Adesina’s father was born in 1904. To understand a little of his history was to understand the important history of conversion (to Islam or Christianity) in Nigeria. He did not go to school. He converted first to Catholicism, but he was unhappy with it. He didn’t understand the church service, which was in Latin. Later he met Arabs who had come to northern Nigeria with the trans-Sahara trade. These Arabs were teachers and missionaries. They translated the Koran into Yoruba, and they also preached in Yoruba. This was much easier for Adesina’s father and he converted to Islam. He always wished after that to be a good Muslim; he didn’t think Adesina was a good Muslim, and so he didn’t eat in Adesina’s house. But he was open-minded. He let people in the family read the Bible and he liked to debate with friends who were Jehovah’s Witnesses.
It seems from this that religion had become a kind of intellectual activity, perhaps the only one, in the newly educated house. Adesina’s father’s younger brother stayed a Christian, while the third brother remained firm in the traditional African religion. Adesina, growing up, had the full range of available Nigerian belief to choose from. He was technically a Muslim, following his father, but he liked the uncle who practised the traditional religion because this uncle was a great one for sacrifices and in that house Adesina was always given meat from the sacrifices to eat. His parents disapproved and beat him, but still he went to the unconverted uncle’s house. He would go and watch the sacrifices, eat his meat, and come home to a beating.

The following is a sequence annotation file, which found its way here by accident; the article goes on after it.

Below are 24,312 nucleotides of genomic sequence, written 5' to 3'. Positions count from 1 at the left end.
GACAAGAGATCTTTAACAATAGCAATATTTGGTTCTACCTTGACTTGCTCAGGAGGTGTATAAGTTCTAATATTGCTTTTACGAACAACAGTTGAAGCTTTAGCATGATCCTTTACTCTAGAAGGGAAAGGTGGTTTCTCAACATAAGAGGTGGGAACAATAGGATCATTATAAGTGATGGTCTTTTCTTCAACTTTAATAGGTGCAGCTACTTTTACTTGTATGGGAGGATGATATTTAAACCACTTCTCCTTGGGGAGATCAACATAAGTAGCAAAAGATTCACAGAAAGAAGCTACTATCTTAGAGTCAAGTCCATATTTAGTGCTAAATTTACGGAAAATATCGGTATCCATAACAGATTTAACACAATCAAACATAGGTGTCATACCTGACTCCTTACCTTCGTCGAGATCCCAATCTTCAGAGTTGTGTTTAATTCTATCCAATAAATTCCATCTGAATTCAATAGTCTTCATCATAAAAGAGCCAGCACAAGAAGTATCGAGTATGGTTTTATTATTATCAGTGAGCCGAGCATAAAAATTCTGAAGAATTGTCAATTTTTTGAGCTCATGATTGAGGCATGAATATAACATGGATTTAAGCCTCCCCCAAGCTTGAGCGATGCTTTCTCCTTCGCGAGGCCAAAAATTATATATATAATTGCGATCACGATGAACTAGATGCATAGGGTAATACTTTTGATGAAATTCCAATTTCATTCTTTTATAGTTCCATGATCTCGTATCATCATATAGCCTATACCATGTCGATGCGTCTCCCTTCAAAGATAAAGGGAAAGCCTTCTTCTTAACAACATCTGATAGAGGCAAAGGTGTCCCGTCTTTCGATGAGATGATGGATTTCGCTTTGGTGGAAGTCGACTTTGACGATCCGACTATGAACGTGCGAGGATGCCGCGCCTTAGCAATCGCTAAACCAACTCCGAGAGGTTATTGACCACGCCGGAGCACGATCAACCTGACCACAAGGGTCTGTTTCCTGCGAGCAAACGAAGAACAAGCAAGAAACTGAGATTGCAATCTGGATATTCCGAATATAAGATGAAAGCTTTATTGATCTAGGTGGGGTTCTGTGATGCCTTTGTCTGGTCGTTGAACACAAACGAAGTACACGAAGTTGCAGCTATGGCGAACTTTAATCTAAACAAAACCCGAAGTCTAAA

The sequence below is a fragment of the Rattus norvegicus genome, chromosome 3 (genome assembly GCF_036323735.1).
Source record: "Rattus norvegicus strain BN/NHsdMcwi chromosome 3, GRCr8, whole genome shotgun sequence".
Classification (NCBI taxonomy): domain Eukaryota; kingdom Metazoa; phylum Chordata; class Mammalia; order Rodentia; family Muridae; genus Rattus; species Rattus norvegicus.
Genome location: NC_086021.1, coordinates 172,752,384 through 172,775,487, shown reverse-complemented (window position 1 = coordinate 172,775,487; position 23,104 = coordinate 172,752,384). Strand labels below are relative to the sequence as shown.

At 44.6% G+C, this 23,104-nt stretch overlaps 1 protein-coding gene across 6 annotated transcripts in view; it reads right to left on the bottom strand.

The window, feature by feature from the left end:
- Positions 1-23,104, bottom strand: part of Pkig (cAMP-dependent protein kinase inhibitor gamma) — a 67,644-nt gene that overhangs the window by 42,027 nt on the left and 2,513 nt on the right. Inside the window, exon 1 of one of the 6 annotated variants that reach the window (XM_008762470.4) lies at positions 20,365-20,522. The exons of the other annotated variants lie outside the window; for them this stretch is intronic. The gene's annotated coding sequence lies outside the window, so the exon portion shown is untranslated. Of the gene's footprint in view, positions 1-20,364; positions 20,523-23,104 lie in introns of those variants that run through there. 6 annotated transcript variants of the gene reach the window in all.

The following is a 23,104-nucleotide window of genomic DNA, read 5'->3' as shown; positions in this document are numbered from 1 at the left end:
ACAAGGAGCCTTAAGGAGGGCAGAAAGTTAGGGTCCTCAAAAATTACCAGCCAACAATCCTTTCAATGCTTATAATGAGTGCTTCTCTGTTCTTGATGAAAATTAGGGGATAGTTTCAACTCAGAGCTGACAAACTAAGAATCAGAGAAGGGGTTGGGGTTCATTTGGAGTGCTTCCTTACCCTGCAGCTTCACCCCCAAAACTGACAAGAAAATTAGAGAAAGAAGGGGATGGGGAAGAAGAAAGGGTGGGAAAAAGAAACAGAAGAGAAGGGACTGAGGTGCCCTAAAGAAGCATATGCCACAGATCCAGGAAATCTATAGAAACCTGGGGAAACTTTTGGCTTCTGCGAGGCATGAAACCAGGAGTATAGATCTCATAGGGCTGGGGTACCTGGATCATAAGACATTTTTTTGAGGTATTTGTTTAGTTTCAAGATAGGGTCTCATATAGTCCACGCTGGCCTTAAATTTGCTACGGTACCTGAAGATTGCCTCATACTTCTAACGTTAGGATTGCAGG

Daily Archives: 9 February 2011
Last Sunday’s Charlotte Observer reported on A religious revolution in Africa described by Philip Jenkins, author of The Next Christendom: The Rise of Global Christianity, who spoke at Westminster Presbyterian Church there. Here are a few statistics from that talk.
In 1900, Europe and North America accounted for about 85 percent of the world’s Christians. By 2050, that number will have shrunk to about 25 percent.
During the same period, he said the number of Christians in Africa have, well, skyrocketed seems too tame a word. In 1900, there were 10 million; in 2000, 363 million. By 2015, Jenkins expects 500 million. And, by 2050, he predicted that Africa would become the first continent to have 1 billion Christians. Put another way: One of every three Christians in the world will be African – and that’s not counting the Africans who will have moved to the United States or Europe.
In the 20th century, about half of the people on the African continent moved from a tribal or pagan religion to either Christianity or Islam. And, Jenkins added, “Christians outpaced Muslims considerably” – by a margin of about 4 to 1.
The Welsh-born Jenkins, a professor at Penn State and Baylor whose books are lauded by both conservative evangelicals and liberal scholars, was brought to town by Union Presbyterian Seminary at Charlotte….
In 1900, Jenkins said, Europeans outnumbered Africans 3-1. But by 2050, he said, there will be three Africans for every European.
Meanwhile, in Europe, population is stagnant. In Italy, the median age is 40, Jenkins said. In Uganda, it’s 14.
And any growth in the ranks of the religious in Europe – the continent that was the capital of Christianity for millennia – tends to come from migrants: Muslims from Turkey or Pakistan and Christians from Africa or the Caribbean.